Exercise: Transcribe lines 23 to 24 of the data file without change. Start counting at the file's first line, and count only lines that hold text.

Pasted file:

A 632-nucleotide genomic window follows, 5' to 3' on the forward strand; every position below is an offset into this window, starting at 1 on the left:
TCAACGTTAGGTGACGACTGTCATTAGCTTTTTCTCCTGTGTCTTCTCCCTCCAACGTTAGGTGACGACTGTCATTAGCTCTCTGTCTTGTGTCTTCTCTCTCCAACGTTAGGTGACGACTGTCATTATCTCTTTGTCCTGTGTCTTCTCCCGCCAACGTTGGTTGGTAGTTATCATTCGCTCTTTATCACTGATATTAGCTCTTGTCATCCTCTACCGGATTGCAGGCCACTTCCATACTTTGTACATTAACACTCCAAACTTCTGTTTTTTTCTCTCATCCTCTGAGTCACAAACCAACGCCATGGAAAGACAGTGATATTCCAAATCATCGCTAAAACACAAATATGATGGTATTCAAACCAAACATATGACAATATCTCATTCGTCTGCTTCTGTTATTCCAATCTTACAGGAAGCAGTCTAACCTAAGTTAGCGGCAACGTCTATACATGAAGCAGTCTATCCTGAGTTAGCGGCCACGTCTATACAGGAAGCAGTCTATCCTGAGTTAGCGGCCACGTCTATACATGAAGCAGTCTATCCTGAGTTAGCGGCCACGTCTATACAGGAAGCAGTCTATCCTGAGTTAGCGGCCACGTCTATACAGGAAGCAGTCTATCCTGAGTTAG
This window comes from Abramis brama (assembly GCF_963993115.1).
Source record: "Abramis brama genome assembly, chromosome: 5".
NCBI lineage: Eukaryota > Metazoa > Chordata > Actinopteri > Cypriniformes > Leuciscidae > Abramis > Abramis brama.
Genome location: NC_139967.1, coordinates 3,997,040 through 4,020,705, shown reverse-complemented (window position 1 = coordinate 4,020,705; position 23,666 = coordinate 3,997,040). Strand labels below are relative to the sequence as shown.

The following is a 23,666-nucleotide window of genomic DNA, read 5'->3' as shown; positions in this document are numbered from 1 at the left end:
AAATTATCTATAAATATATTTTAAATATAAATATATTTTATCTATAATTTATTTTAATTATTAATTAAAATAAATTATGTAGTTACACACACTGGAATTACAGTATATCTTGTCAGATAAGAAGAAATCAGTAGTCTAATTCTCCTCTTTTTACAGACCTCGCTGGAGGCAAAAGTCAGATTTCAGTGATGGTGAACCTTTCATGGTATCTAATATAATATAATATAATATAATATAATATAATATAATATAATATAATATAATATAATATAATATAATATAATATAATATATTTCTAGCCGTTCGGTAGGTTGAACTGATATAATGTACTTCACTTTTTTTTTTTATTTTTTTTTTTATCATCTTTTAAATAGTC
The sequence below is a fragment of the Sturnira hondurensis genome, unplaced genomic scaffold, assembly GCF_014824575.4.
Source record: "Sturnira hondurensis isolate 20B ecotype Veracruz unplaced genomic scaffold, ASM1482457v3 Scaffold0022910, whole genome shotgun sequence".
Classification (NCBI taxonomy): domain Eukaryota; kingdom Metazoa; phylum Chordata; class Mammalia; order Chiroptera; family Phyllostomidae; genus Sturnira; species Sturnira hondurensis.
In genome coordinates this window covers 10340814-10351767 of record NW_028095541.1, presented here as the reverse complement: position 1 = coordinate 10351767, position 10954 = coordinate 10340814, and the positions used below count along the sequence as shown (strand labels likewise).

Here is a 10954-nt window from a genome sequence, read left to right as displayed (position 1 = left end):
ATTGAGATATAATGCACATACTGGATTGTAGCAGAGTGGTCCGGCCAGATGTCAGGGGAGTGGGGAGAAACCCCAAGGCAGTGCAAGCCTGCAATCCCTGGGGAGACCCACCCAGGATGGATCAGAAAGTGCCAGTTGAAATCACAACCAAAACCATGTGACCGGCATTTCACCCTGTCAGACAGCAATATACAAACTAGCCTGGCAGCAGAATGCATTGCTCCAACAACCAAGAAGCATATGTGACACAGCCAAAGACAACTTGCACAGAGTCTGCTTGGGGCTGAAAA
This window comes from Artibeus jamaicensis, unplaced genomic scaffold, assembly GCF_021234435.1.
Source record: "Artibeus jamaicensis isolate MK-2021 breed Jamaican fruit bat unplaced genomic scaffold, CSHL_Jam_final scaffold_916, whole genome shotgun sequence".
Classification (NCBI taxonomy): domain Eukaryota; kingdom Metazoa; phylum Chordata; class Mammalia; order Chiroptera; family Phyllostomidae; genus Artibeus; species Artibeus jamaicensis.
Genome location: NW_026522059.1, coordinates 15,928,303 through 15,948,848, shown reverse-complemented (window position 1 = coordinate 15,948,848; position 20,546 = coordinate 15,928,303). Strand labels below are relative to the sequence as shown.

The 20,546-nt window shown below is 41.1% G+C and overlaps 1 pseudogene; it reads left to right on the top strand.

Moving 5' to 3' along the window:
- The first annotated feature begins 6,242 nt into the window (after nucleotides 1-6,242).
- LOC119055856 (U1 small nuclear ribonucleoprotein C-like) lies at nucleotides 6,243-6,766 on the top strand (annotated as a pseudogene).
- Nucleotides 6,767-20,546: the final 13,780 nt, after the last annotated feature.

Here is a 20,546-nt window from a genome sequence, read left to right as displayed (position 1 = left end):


- Nucleotides 6,767-20,546: the final 13,780 nt, after the last annotated feature.

Here is a 20,546-nt window from a genome sequence, read left to right as displayed (position 1 = left end):